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MEDICAL SCIENCE IN THE POPULAR AMERICAN PRESS: BEGINNINGS / Terra Ziporyn MEDICINE HAS A UNIQUELY IMPORTANT relationship with the public. More than a science, it has a practical side employing theory, yet distinct from it. This practical side always depends on the interaction of two parties: doctor and patient. Consequently, a patient's ideas about medicine comprise part of the practice of medicine itself. But even before becoming a patient, a person must have some conception of medical theory (science) as well. Doctors, after all, do not operate on unwiUing, inanimate objects: people go to doctors for help in certain types of problems because they believe that these problems and their solutions fall under the rubric of medicine. In this regard, the efficacy of medicine depends on the general pubUc's conception of it. Today this dependence is concrete: funding for medical research and medical services ultimately rests on public opinion. The medical system which has earned the public's trust will attract patients; the research the public deems worthy will receive funding. Even before expensive laboratory facilities, government grants, and publicly supported medical services institutionalized this dependence, however, no practicing physician could afford to ignore the view of potential customers. Throughout history, medical information has been available to the public. Often, however, popularized medicine does not involve medical science at all: it gives empirical advice on how to eat, sleep, bathe, and care for the sick. But medical science itself—the theory underlying the practice—has also been widely disseminated. Forms of popular education throughout the ages have included private talks, popular mythology, formal adult education, general lectures, sermons, health fairs and exhibits, articles, essays, and dramatics— offered by healers, elders, social workers, dieticians, and school teachers, or in television, radio, fUm, newspapers, magazines, and books. What people made of this information and how they supplemented or distorted it are valid questions but cannot be answered without first uncovering the information itself. According to historian Martin Green in Science and The SMbby Curate of Poetry: Essays about the Two Cultures, popularization is "the act of making a technical subject understandable to someone not trained in 230 · The Missouri Review that technology."1 Today, as in the past, popularization allows people without advanced scientific training the chance to participate in scientific research, provides professionally interested people with useful information, and helps society's decision-makers appreciate science's dangers and potentials. The term "popularization" has been used since about 1836, although science and medicine had been effectively popularized long before that: in fact, many intellectual historians consider Bernard le Bouvier de Fontenelle (1657-1757), who popularized the new science of the seventeenth century, as a model for aU subsequent popularizers. And probably one of the most popular health guides ever written was Luigi Cornaro's Discourses on a Sober and Temperate Life, 1558, which was translated and republished for centuries and stressed the importance of moderation in personal habits for health and longevity. Pinpointing the precise beginning of formal medical popularization is impossible, since before strict licensing and educational requirements were established there was no way to determine the professional status of either author or intended audience. Loosely, however, popularized health and medicine can be traced at least as far back as seventeenth-century newspapers. For example, Publick Occurences, regarded by some historians as the first newspaper printed in the United States, occasionally reported outbreaks of infectious diseases, and many colonial American newspapers contained advertisements for proprietary drugs. About the same time across the Atlantic anonymous "authorities" from the Athenian Society counselled on many subjects, including medicine, in the Athenian Mercury, and often quoted directly from medical works. According toJean Cormick, the advice was often laced with old wives' tales, inaccuracies, carelessness, superficiality, or blatant self-advertising. On the other hand, it provoked an interest in expanding medical knowledge among a growing middle class whose future support for science would prove important. In the eighteenth century both England and its colonies saw an unprecedented increase in popular education through both publications and lectures. Isolated physicians, influenced by Scottish philosophy, maintained that acquainting laymen with medicine would increase the growth of medical knowledge and help circumvent quackery. One result was the popular...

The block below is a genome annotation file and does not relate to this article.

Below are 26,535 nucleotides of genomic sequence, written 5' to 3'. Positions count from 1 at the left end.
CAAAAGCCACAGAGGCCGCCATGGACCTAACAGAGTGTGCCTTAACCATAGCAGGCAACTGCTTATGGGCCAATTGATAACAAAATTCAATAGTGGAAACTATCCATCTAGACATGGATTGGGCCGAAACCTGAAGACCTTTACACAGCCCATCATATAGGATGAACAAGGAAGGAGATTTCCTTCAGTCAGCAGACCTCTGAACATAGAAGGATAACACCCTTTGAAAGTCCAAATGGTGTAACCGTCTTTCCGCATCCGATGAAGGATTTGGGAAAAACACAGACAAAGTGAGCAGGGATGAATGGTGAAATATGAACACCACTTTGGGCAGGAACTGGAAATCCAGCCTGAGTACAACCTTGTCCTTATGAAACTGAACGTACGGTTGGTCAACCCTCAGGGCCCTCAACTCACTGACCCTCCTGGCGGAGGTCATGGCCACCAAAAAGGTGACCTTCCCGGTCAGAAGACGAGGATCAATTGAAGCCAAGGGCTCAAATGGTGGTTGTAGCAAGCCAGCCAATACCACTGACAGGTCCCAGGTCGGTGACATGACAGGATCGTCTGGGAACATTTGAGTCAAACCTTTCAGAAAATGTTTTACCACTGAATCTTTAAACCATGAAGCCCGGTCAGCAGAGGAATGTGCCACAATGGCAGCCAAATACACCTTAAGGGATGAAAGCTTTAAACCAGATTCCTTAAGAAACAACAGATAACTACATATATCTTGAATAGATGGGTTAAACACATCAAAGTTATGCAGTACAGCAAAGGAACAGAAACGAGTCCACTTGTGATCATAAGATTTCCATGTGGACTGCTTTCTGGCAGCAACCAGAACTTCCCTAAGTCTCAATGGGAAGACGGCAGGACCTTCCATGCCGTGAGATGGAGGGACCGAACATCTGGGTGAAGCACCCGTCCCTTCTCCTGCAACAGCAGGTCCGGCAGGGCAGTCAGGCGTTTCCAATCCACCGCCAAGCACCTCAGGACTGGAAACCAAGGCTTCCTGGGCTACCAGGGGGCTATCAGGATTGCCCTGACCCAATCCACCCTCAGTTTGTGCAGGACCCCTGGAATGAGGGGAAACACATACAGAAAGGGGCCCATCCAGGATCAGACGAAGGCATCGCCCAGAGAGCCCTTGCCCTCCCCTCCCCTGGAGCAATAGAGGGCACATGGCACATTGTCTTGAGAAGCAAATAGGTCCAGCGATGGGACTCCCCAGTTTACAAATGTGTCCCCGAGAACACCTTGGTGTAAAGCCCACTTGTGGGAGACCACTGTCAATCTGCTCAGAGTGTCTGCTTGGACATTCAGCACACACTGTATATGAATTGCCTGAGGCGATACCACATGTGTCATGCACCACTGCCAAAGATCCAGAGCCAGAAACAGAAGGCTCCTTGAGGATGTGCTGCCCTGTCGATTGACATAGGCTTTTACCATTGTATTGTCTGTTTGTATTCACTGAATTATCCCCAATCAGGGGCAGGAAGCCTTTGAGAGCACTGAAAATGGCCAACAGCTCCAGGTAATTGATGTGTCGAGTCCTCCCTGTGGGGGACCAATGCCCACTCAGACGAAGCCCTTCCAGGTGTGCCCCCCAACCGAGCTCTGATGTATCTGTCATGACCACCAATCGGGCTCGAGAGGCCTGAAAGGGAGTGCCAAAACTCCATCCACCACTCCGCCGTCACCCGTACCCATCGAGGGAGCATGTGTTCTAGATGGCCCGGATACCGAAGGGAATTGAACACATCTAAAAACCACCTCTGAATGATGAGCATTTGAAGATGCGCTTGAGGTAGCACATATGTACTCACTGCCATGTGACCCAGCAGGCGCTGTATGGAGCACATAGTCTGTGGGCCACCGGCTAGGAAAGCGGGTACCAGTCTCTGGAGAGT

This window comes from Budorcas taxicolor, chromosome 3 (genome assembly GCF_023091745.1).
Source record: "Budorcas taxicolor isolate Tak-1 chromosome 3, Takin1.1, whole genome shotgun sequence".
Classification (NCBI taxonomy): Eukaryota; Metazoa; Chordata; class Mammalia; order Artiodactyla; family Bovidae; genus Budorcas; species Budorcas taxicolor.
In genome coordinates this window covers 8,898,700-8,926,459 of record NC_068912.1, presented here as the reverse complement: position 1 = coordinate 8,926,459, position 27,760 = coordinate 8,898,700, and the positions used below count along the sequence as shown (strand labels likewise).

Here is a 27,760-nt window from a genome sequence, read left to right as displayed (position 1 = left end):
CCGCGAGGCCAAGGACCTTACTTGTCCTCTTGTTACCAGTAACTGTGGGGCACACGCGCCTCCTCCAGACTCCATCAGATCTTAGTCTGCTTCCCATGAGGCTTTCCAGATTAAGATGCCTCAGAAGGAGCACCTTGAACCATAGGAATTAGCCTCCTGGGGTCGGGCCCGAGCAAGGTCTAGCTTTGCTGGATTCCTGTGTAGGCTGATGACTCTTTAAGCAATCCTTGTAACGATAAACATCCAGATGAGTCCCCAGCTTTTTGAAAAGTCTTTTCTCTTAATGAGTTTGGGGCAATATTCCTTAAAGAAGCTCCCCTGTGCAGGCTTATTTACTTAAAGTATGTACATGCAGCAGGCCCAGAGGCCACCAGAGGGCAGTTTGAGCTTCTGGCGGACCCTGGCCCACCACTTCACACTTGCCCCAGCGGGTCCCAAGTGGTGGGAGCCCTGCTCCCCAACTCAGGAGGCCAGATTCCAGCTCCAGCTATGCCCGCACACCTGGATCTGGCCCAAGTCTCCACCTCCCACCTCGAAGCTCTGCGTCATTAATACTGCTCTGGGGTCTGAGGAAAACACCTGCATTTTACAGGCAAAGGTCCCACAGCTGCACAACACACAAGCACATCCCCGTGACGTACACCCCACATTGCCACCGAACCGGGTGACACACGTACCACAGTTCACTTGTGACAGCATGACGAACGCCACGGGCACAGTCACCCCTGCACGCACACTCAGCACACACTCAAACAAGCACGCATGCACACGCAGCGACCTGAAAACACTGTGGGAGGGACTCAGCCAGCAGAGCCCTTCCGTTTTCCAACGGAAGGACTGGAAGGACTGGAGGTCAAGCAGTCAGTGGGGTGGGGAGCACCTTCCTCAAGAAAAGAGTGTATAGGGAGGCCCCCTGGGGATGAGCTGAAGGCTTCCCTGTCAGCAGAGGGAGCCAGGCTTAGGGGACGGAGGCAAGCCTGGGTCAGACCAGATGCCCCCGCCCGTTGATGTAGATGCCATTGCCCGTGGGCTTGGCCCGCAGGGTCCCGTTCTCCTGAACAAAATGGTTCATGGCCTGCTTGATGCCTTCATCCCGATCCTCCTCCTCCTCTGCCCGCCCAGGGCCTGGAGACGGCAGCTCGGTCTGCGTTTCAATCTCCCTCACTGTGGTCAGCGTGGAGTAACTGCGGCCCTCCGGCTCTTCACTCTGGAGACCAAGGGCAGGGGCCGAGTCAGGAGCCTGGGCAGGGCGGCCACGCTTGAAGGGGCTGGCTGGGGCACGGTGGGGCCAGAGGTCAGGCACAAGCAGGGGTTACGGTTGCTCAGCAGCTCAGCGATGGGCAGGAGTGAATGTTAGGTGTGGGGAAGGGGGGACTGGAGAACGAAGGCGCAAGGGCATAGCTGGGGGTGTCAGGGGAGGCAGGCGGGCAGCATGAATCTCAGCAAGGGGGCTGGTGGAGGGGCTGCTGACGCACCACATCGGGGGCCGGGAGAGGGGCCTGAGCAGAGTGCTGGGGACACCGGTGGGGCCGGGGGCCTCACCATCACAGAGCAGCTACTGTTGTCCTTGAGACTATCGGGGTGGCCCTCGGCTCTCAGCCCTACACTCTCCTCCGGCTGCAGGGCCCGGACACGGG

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Additional Information

ISSN
1548-9930
Print ISSN
0191-1961
Pages
pp. 130-144
Launched on MUSE
2011-10-05
Open Access
No
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